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Dublin: 13 °C Wednesday 16 October, 2019
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The briefcase: this was the week in business

Opening shots in the budget war, cuddly Ryanair, and everything in between…

Fishing - one of Ireland's most recession-proof businesses, we found this week.
Fishing - one of Ireland's most recession-proof businesses, we found this week.
Image: Shutterstock

EVERY WEEK THEJOURNAL.IE brings you a round-up of the week in business, from major corporates to start-ups.

So, if you feel like you’re missing out, read on for the must-knows from this week’s business and economics news.

Need to know

  • The Government was on the receiving end of two loud-and-clear warnings over the amount it should cut from the budget in October. Both its own fiscal watchdog, the IFAC, and the troika’s good-cop, the IMF, sent warning shots across the bows of a Government that looks increasingly likely to ignore those warnings and cut less from the budget anyway. Political pressures being what they are, you can see where they’re coming from, but the signal here is clear: the recovery is fragile, margins are tight, and missed targets won’t be looked upon kindly by Europe.

    File photo: IMF say 2bn in cuts are necessary Former IMF mission chief Craig Beaumont Source: Laura Hutton/Photocall Ireland

     

  • One of the highest profile names in the Irish medical sector, Covidien, was bought out by US devices giant Medtronic for a whopping €32 billionwhich will definitely be one of the biggest M&A deals of the year. Both companies will retain the majority of their staff in the US, and the move has predictably been lashed as a cynical one designed to take advantage of the benevolent Irish tax regime. Considering that the new outfit will be able to bring in a total of €13 billion in non-US revenues to Ireland rather than sending them back to face the US taxman, those suggestions might not be too far off the mark.

Nice to know

  • Carphone Warehouse could be the next operator of an Irish mobile network, thanks to competition laws around the takeover of 02 by Three. The Irish Times reported this on Wednesday, with Carphone Warehouse promising to shed more light on the situation next week…watch this space.
  • Argentina is facing a massive debt default after a US court said that it must pay back hedge funds that have refused to restructure debts incurred when the country pulled a $100 billion debt default in 2002.

    Mexico Argentina Argentinian President Cristina Fernandez de Kirchner Source: AP/Press Association Images

  • An expert panel has urged Aer Lingus to pay more towards the gaping €780 million hole at the heart of its pension scheme. The Labour Court said that the airline had to step up, and with profit writedowns, pressure from Ryanair, and industrial relations strife to deal with at the moment, it looks like it’s going to be a fraught year for Aer Lingus.
  • A former Nama official has joined the board of a commercial property outfit. It later transpired that he is also advising Denis O’Brien on his property dealings.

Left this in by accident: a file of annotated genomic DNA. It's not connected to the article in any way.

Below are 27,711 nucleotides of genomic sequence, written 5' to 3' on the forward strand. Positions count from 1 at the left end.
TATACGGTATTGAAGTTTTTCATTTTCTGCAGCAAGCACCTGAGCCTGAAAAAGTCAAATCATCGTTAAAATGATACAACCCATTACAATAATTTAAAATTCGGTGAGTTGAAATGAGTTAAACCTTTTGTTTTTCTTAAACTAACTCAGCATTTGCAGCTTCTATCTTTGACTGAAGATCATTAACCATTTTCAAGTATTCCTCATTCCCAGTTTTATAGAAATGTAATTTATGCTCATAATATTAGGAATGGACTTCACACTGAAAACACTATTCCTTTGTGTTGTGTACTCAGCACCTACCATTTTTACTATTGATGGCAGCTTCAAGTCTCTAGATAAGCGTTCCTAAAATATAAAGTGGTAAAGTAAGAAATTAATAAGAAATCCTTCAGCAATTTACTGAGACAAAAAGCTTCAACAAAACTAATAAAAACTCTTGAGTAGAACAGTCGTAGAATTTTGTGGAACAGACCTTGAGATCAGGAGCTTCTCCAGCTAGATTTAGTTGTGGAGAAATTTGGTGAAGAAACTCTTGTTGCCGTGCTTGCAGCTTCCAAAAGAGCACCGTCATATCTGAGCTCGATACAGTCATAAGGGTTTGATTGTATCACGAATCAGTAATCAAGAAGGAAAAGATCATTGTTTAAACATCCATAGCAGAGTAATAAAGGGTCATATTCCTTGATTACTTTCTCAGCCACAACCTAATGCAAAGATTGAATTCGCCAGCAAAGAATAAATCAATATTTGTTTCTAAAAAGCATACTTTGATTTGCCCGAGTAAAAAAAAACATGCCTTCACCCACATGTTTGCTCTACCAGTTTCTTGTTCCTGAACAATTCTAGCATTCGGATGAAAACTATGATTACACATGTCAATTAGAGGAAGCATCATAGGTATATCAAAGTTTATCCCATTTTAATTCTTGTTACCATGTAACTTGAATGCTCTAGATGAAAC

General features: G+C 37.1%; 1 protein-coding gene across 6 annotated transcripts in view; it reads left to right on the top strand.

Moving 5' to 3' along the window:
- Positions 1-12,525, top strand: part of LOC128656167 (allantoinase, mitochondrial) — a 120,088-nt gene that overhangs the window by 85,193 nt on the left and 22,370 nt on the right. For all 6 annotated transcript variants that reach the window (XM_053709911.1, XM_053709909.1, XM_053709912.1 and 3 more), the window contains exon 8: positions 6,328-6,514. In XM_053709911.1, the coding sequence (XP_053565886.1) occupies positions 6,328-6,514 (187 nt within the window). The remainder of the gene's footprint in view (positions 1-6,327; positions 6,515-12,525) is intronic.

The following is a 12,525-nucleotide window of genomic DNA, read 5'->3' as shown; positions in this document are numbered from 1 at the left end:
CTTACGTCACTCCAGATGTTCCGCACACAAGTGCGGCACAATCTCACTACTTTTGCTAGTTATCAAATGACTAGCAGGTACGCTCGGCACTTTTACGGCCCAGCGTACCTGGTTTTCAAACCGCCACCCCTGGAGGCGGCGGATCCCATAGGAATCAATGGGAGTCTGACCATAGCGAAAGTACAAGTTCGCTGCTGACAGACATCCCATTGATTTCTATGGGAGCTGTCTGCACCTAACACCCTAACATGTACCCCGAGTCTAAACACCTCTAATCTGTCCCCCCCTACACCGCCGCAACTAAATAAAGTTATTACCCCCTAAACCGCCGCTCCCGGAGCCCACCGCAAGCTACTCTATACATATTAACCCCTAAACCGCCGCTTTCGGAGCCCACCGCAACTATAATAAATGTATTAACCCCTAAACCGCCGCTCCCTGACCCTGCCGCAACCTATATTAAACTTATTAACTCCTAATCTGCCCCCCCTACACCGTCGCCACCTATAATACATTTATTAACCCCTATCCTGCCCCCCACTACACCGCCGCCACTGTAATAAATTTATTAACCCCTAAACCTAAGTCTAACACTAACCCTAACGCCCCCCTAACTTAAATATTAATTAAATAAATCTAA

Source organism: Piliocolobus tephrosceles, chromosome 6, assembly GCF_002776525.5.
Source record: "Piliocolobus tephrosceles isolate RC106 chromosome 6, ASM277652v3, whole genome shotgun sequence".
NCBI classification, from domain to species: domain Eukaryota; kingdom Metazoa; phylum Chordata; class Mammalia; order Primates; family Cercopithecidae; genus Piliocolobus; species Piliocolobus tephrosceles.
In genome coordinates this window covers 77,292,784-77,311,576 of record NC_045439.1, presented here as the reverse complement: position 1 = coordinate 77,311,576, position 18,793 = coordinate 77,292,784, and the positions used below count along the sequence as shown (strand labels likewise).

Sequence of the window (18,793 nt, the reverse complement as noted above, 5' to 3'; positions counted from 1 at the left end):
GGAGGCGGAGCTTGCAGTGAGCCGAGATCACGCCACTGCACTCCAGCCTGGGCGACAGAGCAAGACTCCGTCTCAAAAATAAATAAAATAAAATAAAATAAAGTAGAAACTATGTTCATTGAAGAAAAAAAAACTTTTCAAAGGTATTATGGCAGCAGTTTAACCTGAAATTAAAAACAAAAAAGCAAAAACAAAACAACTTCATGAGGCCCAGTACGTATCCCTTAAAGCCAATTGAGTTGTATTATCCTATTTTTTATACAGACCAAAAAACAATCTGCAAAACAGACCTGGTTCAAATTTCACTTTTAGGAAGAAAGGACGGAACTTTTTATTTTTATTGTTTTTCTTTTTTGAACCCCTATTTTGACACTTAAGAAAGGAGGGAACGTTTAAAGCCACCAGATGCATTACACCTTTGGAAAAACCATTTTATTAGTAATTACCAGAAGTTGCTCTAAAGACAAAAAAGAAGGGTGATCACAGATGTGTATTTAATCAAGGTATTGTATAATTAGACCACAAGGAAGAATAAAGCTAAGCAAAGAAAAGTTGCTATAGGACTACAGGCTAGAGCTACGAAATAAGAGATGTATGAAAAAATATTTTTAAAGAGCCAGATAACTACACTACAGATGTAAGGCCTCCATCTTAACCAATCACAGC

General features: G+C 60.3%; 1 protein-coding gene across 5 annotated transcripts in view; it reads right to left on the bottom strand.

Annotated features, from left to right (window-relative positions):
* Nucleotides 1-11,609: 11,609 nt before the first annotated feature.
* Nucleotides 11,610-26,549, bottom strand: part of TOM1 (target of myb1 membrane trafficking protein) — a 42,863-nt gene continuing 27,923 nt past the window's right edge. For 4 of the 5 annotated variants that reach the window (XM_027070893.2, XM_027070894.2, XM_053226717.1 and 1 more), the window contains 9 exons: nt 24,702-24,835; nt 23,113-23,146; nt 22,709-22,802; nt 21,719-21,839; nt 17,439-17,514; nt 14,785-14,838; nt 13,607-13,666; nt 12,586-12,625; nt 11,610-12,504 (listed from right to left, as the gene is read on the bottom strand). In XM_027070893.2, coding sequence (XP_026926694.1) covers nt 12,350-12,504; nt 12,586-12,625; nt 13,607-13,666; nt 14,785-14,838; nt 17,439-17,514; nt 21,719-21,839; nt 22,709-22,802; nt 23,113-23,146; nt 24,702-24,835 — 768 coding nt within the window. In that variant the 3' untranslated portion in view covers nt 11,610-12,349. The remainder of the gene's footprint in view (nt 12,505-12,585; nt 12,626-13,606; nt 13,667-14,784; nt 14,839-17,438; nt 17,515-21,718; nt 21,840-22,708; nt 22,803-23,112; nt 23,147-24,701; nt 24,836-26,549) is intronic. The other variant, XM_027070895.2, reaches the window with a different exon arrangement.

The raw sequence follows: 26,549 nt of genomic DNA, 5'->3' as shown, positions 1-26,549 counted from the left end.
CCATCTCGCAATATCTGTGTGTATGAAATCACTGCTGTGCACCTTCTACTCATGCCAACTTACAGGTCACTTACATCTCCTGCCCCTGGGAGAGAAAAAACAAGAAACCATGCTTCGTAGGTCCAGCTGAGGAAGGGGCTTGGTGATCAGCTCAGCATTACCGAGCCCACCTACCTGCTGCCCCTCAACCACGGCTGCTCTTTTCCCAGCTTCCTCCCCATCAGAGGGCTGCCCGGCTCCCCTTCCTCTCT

• Retrospective recapitalisation of Irish banks is looking increasingly unlikely after Brussels briefed heavily this week that it wasn’t going to happen. In public, the Department of Finance isn’t giving up the ghost, but one senses that the chances of getting a deal on this particular part of our debt burden are receding fast.
  • The Irish Times reported that Sean Quinn and the rest of his family are suing the State, among others, for €4.5 billion in lost revenue after they say illegal loans were foisted on them by the former Anglo Irish Bank.

Now you know

  • Irish company Boulder Media is going to be re-animating (sorry) the long deceased Danger Mouse cartoon

  • Ryanair continued the charm offensive in the war for passenger numbers. Now you can heat your baby’s bottle on-board
  • The Oireachtas special committee on global taxation was told by TCD academic Jim Stewart that almost half of Irish-registered firms’ profits ‘cannot be taxed’. Awkward, given last week’s news on the Apple tax deal…rotten to the core?

The outbox

There’s been a warning on crowdfunding… Coca Cola are the new sponsors of Dublin bikes… the Oil & Gas sector is set for higher taxation… KBC Bank is thinking of leaving the Irish market… fishing is apparently among the most recession proof businesses in Ireland… and finally, it turns out Ireland is paying more for alcohol than anywhere else in Europe.

One for the road

Clerys boss Bob Parker hit out at what he described as a ‘very cold environment’ on O’Connell street.

Source: Sam Boal/Photocall Ireland

Do you think the government or Dublin City Council should make more of an effort to make the city a good place for retailers to make a living?


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Yes (322)
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Let us know what you think the most important business stories from the week were in the comments…

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About the author:

Jack Horgan-Jones

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